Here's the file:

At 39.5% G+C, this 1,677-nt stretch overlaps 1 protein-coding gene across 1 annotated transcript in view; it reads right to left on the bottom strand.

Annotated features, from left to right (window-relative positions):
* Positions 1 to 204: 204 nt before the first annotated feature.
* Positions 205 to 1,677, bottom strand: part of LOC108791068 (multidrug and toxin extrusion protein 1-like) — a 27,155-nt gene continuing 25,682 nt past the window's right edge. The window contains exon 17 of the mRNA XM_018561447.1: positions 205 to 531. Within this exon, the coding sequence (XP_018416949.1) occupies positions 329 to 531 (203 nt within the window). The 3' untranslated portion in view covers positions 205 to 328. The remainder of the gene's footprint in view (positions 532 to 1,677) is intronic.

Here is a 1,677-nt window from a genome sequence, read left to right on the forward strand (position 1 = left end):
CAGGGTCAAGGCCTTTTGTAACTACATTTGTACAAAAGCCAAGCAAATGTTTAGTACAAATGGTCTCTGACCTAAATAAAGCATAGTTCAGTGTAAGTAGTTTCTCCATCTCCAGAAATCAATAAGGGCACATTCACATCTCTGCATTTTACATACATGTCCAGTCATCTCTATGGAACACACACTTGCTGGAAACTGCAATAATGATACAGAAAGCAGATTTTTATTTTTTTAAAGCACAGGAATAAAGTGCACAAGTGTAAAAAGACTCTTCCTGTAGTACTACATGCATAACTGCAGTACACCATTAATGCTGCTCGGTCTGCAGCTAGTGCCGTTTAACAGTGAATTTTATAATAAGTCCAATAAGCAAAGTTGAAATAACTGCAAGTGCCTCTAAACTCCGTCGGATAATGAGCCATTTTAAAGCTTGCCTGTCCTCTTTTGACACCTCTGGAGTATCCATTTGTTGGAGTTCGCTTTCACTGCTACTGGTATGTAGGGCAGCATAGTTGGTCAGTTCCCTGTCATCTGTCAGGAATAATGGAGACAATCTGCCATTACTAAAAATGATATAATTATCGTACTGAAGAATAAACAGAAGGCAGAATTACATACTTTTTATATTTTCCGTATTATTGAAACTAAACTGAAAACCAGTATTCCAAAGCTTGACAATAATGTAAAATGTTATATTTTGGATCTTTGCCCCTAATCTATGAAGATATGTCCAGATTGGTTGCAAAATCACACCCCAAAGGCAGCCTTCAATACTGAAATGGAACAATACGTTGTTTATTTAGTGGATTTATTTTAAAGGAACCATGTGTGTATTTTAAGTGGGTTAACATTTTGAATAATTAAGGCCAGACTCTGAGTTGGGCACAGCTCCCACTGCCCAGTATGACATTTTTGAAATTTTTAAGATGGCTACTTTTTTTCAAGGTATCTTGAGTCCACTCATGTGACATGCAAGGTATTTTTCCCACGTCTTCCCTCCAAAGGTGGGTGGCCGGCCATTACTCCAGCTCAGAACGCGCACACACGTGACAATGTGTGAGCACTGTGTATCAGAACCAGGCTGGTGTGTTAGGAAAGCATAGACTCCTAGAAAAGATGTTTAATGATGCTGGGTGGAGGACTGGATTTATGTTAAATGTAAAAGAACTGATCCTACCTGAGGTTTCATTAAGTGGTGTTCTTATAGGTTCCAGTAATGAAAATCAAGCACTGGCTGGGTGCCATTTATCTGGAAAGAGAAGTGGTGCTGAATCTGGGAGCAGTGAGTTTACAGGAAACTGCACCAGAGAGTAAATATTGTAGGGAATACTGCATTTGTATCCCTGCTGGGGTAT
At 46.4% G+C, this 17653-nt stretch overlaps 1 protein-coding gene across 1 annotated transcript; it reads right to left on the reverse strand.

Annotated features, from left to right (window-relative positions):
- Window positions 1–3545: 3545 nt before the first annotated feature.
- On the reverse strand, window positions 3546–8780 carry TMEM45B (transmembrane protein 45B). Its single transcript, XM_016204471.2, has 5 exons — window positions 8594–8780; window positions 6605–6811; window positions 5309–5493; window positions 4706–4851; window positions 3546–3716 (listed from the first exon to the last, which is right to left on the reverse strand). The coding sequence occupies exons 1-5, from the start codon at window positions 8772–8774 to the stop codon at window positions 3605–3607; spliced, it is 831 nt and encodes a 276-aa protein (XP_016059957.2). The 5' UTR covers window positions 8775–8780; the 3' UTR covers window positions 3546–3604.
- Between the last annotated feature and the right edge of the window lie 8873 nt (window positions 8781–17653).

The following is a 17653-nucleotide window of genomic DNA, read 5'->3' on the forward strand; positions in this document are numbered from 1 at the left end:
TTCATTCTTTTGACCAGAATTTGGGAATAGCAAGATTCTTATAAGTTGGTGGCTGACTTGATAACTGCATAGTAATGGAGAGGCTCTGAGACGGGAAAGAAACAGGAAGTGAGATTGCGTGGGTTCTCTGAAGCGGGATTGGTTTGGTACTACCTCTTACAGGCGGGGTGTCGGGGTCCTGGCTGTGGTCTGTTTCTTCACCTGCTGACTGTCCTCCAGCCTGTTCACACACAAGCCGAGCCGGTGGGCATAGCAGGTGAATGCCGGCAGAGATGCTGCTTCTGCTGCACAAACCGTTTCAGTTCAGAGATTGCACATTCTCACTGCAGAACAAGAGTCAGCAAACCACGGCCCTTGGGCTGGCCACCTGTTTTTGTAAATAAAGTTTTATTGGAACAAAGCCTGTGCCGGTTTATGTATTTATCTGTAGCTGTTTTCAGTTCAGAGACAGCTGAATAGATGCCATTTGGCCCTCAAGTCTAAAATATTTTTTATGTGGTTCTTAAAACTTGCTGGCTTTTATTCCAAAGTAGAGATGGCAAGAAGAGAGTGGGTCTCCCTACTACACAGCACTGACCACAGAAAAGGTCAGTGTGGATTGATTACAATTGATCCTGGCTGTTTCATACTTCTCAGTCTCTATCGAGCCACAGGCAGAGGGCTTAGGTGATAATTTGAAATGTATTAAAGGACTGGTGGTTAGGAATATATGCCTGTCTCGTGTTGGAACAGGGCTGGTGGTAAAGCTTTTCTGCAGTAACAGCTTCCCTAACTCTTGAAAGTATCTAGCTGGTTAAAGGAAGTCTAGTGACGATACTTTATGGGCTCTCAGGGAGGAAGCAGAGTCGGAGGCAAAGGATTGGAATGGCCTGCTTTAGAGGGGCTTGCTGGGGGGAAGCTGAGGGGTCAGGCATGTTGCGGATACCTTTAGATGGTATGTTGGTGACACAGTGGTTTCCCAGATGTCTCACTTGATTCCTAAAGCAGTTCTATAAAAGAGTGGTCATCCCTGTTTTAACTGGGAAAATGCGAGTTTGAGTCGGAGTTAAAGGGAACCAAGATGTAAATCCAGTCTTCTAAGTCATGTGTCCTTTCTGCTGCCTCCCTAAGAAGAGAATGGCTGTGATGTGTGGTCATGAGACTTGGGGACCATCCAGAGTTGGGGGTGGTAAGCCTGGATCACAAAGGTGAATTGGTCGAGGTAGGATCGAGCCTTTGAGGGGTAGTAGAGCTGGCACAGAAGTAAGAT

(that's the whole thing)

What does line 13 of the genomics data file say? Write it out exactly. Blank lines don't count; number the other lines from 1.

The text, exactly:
TTCATTCTTTTGACCAGAATTTGGGAATAGCAAGATTCTTATAAGTTGGTGGCTGACTTGATAACTGCATAGTAATGGAGAGGCTCTGAGACGGGAAAGAAACAGGAAGTGAGATTGCGTGGGTTCTCTGAAGCGGGATTGGTTTGGTACTACCTCTTACAGGCGGGGTGTCGGGGTCCTGGCTGTGGTCTGTTTCTTCACCTGCTGACTGTCCTCCAGCCTGTTCACACACAAGCCGAGCCGGTGGGCATAGCAGGTGAATGCCGGCAGAGATGCTGCTTCTGCTGCACAAACCGTTTCAGTTCAGAGATTGCACATTCTCACTGCAGAACAAGAGTCAGCAAACCACGGCCCTTGGGCTGGCCACCTGTTTTTGTAAATAAAGTTTTATTGGAACAAAGCCTGTGCCGGTTTATGTATTTATCTGTAGCTGTTTTCAGTTCAGAGACAGCTGAATAGATGCCATTTGGCCCTCAAGTCTAAAATATTTTTTATGTGGTTCTTAAAACTTGCTGGCTTTTATTCCAAAGTAGAGATGGCAAGAAGAGAGTGGGTCTCCCTACTACACAGCACTGACCACAGAAAAGGTCAGTGTGGATTGATTACAATTGATCCTGGCTGTTTCATACTTCTCAGTCTCTATCGAGCCACAGGCAGAGGGCTTAGGTGATAATTTGAAATGTATTAAAGGACTGGTGGTTAGGAATATATGCCTGTCTCGTGTTGGAACAGGGCTGGTGGTAAAGCTTTTCTGCAGTAACAGCTTCCCTAACTCTTGAAAGTATCTAGCTGGTTAAAGGAAGTCTAGTGACGATACTTTATGGGCTCTCAGGGAGGAAGCAGAGTCGGAGGCAAAGGATTGGAATGGCCTGCTTTAGAGGGGCTTGCTGGGGGGAAGCTGAGGGGTCAGGCATGTTGCGGATACCTTTAGATGGTATGTTGGTGACACAGTGGTTTCCCAGATGTCTCACTTGATTCCTAAAGCAGTTCTATAAAAGAGTGGTCATCCCTGTTTTAACTGGGAAAATGCGAGTTTGAGTCGGAGTTAAAGGGAACCAAGATGTAAATCCAGTCTTCTAAGTCATGTGTCCTTTCTGCTGCCTCCCTAAGAAGAGAATGGCTGTGATGTGTGGTCATGAGACTTGGGGACCATCCAGAGTTGGGGGTGGTAAGCCTGGATCACAAAGGTGAATTGGTCGAGGTAGGATCGAGCCTTTGAGGGGTAGTAGAGCTGGCACAGAAGTAAGAT